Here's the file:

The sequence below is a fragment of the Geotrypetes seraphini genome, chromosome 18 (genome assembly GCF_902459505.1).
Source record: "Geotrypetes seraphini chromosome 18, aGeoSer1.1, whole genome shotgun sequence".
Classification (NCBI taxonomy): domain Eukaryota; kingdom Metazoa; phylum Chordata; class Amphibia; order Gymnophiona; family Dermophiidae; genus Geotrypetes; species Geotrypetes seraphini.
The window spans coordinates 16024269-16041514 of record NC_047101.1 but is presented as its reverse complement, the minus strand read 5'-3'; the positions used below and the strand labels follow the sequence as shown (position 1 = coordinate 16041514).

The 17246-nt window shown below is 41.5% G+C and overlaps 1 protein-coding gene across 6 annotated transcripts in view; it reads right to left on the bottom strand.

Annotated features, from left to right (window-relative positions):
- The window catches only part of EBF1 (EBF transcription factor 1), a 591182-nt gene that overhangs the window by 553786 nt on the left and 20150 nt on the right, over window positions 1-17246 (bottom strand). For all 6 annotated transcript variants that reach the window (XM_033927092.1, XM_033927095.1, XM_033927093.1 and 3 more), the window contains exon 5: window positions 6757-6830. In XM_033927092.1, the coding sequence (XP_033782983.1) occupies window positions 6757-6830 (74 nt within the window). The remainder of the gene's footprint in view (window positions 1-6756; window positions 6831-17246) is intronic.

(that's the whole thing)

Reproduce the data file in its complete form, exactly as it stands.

The sequence below is a fragment of the Geotrypetes seraphini genome, chromosome 18 (genome assembly GCF_902459505.1).
Source record: "Geotrypetes seraphini chromosome 18, aGeoSer1.1, whole genome shotgun sequence".
Classification (NCBI taxonomy): domain Eukaryota; kingdom Metazoa; phylum Chordata; class Amphibia; order Gymnophiona; family Dermophiidae; genus Geotrypetes; species Geotrypetes seraphini.
The window spans coordinates 16024269-16041514 of record NC_047101.1 but is presented as its reverse complement, the minus strand read 5'-3'; the positions used below and the strand labels follow the sequence as shown (position 1 = coordinate 16041514).

The 17246-nt window shown below is 41.5% G+C and overlaps 1 protein-coding gene across 6 annotated transcripts in view; it reads right to left on the bottom strand.

Annotated features, from left to right (window-relative positions):
- The window catches only part of EBF1 (EBF transcription factor 1), a 591182-nt gene that overhangs the window by 553786 nt on the left and 20150 nt on the right, over window positions 1-17246 (bottom strand). For all 6 annotated transcript variants that reach the window (XM_033927092.1, XM_033927095.1, XM_033927093.1 and 3 more), the window contains exon 5: window positions 6757-6830. In XM_033927092.1, the coding sequence (XP_033782983.1) occupies window positions 6757-6830 (74 nt within the window). The remainder of the gene's footprint in view (window positions 1-6756; window positions 6831-17246) is intronic.